Nanny Knows Best

Nanny Knows Best
Dedicated to exposing, and resisting, the all pervasive nanny state that is corroding the way of life and the freedom of the people of Britain.

Friday, July 21, 2017

Nanny Fines Five Year Old - #LemonadeGate

Nanny and her councils can be nasty pieces of work, as Andre Spicer's five year old daughter found to her cost.

My thanks to a loyal reader who pointed me to a summary of what occurred.

The girl was fined £150 by Nanny's gestapo from Tower Hamlets for trying to sell lemonade in the street.

Andre Spicer said his daughter burst into tears and told him “I’ve done a bad thing” after enforcement officers read out a lengthy legal letter before issuing him the notice.

Mr Spicer said four officers stormed up to the table just 30 minutes after the pair had set up the stand, where they were selling one large cup of the fizzy drink for £1 and a small glass for 50p.

The five-year-old and Mr Spicer, a professor at City University, were given the fine for "trading without a permit" after they set up the make-shift stall near their home in Mile End.

After it was contacted by the Standard, Tower Hamlets Council promised to cancel the fine "immediately" and said it would contact the family to apologise.

No surprises there then, when Nanny is confronted she backs down!

A spokeswoman for the council said:
We are very sorry that this has happened. We expect our enforcement officers to show common sense, and to use their powers sensibly. This clearly did not happen.   

The fine will be cancelled immediately and we will be contacting Professor Spicer and his daughter to apologise.”
As I have repeatedly said, councils are the enemies of the people!

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  1. Anonymous10:11 PM

    Yes, unfortunately Nanny makes you jump through hoops when it comes to selling food and beverages.

    Licences must be obtained, health certificates, hygiene standards must be met, quality of goods, etc. etc.

    All this is very expensive and time consuming…………………………..and the guy that owns the cafĂ© up the road had to do it all, and he has to adhere to those standards to keep his business.

    Yet some snot-nosed little kid’s parent’s think that they can get their 5-year-old to bypass these regulations because of her age, and then have the audacity to complain to the media.

    Sorry Ken, you are way off base on this one.

  2. Anonymous9:57 AM

    Anon - do you seriously think that a university professor was using his child to make serious money from serious trading and was a serious threat to real vendors? He was probably trying to teach his five year old a lesson about money in a fun way. He'd probably worked it out that they could sell 10 drinks in two hours (by which time a five year old would be bored) and make a fiver; he could then point out to his daughter that she'd made £2 profit and that's how business works.

  3. Anonymous12:39 PM

    No I don't seriously suggest that this was potential business venture.

    As a University Professor he could have given his porch monkey a pen and paper to discover the same thing.

    A more revealing lesson in how business works and the mountain of bureaucracy that has been created was handed out by the local council, don’t you think?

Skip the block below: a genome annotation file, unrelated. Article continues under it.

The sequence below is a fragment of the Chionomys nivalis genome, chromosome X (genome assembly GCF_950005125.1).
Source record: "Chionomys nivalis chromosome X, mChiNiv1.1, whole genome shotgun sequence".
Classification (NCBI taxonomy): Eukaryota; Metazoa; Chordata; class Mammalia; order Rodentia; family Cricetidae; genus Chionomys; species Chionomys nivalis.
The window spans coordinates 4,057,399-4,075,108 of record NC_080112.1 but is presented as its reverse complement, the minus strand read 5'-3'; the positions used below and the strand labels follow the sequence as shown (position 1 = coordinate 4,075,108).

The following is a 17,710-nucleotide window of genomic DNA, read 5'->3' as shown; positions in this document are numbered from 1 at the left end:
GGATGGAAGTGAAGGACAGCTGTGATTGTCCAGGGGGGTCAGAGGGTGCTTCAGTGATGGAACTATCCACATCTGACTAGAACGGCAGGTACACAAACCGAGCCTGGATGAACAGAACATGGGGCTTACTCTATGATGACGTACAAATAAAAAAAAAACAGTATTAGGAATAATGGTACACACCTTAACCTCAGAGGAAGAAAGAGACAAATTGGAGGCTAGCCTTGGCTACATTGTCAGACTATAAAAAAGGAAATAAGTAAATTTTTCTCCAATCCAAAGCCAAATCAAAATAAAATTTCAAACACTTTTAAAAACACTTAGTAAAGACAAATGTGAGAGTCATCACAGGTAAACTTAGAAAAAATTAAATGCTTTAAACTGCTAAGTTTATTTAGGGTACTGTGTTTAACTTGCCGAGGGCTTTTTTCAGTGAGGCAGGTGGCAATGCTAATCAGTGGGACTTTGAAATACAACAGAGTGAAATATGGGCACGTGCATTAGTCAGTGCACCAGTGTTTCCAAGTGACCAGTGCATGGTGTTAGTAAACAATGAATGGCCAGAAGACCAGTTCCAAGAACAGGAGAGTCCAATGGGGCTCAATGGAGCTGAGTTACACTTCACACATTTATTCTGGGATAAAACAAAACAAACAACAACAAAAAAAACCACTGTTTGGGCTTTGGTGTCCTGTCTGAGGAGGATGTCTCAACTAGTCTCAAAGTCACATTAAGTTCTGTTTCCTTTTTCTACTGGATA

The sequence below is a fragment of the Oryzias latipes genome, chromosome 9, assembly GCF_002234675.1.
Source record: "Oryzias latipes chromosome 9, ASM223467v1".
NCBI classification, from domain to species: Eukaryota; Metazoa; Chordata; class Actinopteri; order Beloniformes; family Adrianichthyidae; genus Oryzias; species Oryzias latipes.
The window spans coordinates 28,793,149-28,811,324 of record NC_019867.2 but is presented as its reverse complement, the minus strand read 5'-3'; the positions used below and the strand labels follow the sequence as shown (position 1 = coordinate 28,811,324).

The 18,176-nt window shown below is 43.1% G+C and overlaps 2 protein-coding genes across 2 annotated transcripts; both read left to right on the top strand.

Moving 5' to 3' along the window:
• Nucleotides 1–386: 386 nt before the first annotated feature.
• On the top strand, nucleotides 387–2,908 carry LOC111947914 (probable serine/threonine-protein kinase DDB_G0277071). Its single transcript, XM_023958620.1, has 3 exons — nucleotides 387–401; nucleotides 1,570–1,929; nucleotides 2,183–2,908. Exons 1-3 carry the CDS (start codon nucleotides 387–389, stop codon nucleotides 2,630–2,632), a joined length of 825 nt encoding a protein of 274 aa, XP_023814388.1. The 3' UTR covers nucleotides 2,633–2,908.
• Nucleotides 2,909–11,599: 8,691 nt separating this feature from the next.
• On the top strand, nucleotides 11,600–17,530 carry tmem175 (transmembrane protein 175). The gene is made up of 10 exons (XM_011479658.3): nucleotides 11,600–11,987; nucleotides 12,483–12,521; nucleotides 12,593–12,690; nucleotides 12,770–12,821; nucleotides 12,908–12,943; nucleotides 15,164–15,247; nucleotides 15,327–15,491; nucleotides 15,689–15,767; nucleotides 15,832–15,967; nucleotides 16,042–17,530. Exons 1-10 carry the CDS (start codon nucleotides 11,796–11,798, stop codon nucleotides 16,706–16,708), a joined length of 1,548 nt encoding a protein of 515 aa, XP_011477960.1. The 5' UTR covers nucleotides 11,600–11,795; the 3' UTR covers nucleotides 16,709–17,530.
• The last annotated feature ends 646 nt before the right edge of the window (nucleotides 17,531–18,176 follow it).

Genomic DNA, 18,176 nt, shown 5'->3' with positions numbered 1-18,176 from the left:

4. Anonymous1:33 PM

    Anon - Indeed. Bureaucracy stifles initiative and traders have to put up with local nanny (personally I prefer the word "mafia") extorting money from them. But what is the issue here, that the regs themselves are wrong or that the council would have been wrong not to issue a fine in this case? My personal view is that the regs themselves are wrong but that the council was unnecessarily heavy-handed in its reaction to a kid selling a few drinks. Would you suggest that a teenager knocking on neighbours' doors offering to wash the car on the drive for a couple of quid be subject to the full force of the law (there must be one covering that sort of activity!)?
    BTW the term "porch monkey" seems misapplied.

  5. Anonymous1:51 PM

    A fine cannot be given to a 5 year old.

    The parents should have realized how 'Nanny' would have reacted and simply left their kid in front of the X-Box.

    This may seem like a small thing, but this was not a scene from a Simpson's episode set in 'small town' US of A. This was Mile End, London and the parents should firstly have more sense (University Professor, etc....) and secondly, not gone whinging to the media when the inevitable happened.

    As far as car washing is concerned, I did that as a child. Of course it cannot be allowed nowadays, there is the obvious Heath and Safety issues to contend with, not to mention the pedophiles behind every door.

  6. Anonymous6:08 PM

    I'm still in the dark why you took issue with Ken's post in the first place. Are you aggrieved on behalf of professional traders on the grounds that a five year old snatched business away from them (lol), or is it that a middle-class parent thought that he could flout the law or that he was too stupid to realise that he couldn't get away with it in Mile End?
    Never mind, now that the East End Lemonade Stall racket has been cracked resources can be channelled into bringing acid attack perpetrators to justice.

    Have a nice evening.